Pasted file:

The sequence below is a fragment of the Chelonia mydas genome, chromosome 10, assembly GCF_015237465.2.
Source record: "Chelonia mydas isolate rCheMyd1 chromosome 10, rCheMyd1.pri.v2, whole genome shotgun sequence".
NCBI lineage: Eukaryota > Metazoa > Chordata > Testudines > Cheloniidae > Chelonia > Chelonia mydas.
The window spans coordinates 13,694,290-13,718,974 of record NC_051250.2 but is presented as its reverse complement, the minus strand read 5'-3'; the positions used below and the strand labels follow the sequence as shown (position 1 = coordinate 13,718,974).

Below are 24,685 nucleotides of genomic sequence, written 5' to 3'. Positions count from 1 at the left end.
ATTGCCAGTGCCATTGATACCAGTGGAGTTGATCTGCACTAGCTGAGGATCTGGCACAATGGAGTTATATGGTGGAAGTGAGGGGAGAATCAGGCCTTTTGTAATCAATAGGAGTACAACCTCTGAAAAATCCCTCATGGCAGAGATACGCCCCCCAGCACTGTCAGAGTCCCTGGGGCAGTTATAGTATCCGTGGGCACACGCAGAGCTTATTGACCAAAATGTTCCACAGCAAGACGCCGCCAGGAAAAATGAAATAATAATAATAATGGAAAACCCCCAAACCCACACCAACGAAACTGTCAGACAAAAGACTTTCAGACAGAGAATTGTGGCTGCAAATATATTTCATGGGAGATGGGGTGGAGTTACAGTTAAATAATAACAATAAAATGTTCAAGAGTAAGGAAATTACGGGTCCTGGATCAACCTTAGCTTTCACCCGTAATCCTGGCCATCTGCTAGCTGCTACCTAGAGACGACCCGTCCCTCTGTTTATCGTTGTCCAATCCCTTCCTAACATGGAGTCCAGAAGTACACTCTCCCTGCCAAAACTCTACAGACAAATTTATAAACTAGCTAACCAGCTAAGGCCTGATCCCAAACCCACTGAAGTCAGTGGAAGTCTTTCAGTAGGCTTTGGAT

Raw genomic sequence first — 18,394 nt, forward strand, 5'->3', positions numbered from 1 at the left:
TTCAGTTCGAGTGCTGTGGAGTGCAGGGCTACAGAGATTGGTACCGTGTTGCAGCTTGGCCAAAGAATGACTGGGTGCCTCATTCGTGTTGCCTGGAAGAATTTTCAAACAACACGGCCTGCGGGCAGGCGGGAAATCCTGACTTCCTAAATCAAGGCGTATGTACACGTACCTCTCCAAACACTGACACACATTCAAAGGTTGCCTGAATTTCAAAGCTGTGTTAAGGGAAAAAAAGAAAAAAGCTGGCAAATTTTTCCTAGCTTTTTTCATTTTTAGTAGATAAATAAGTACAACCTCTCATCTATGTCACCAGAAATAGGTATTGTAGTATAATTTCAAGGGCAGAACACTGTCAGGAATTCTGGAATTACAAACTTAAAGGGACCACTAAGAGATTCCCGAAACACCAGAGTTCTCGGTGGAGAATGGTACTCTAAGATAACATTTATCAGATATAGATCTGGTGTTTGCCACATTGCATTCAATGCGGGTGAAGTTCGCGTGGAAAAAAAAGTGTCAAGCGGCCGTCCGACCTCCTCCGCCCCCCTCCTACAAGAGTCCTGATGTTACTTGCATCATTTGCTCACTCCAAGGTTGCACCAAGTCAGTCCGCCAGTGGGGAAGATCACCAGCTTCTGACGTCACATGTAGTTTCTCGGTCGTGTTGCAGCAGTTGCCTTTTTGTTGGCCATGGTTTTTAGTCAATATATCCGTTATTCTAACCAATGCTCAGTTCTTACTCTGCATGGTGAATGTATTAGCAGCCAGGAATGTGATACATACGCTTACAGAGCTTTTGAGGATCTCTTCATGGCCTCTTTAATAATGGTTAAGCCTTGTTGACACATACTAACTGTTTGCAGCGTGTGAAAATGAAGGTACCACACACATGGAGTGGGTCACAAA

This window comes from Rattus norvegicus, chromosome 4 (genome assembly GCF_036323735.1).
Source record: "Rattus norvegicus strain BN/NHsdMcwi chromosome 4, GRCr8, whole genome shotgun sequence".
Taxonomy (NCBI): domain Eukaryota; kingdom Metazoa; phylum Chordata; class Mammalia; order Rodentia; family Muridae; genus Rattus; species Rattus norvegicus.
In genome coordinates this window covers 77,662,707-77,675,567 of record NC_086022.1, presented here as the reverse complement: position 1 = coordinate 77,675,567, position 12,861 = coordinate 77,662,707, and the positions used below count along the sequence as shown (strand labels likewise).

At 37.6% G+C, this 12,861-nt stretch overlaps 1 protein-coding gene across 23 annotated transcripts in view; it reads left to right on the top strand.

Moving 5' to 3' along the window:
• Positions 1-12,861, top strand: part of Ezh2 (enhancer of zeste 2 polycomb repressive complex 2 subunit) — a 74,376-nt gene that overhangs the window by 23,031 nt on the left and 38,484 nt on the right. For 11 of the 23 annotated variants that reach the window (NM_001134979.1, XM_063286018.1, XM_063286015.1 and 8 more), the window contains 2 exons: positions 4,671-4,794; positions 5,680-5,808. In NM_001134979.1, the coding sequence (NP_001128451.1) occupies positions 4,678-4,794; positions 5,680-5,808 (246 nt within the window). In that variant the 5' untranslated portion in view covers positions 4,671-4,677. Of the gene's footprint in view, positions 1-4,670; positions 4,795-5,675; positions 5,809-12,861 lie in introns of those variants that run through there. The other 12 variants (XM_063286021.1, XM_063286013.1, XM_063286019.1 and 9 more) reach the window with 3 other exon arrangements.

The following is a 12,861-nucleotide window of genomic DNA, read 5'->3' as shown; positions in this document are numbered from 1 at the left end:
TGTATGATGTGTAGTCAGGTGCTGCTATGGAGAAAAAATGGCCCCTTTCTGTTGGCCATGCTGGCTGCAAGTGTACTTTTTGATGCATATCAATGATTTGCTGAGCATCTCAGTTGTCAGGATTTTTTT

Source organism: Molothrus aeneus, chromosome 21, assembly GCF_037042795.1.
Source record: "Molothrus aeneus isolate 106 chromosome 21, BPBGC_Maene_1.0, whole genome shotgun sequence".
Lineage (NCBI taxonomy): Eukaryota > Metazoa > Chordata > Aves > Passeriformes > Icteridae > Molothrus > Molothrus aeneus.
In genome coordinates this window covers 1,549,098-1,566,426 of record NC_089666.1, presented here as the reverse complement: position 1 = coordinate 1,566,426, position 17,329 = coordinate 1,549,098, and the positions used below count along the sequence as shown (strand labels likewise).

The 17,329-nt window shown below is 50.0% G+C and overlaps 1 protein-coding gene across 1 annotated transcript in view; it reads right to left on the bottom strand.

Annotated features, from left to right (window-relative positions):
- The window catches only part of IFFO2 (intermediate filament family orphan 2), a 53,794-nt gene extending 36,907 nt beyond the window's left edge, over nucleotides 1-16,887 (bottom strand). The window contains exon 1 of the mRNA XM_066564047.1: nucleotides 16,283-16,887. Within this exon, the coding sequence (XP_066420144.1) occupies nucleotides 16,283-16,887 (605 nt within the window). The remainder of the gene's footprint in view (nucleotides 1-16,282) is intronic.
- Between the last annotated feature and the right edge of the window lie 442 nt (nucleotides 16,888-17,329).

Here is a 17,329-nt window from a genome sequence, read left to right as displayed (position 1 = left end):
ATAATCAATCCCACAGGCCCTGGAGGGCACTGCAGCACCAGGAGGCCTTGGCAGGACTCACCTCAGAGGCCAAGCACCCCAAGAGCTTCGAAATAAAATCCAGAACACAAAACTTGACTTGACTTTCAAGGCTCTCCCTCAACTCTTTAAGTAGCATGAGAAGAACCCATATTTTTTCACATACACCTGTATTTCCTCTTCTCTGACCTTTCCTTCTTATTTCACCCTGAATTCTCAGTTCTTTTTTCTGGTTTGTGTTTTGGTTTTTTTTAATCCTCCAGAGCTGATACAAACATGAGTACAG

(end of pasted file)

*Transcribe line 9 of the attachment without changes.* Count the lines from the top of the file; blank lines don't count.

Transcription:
This window comes from Rattus norvegicus, chromosome 4 (genome assembly GCF_036323735.1).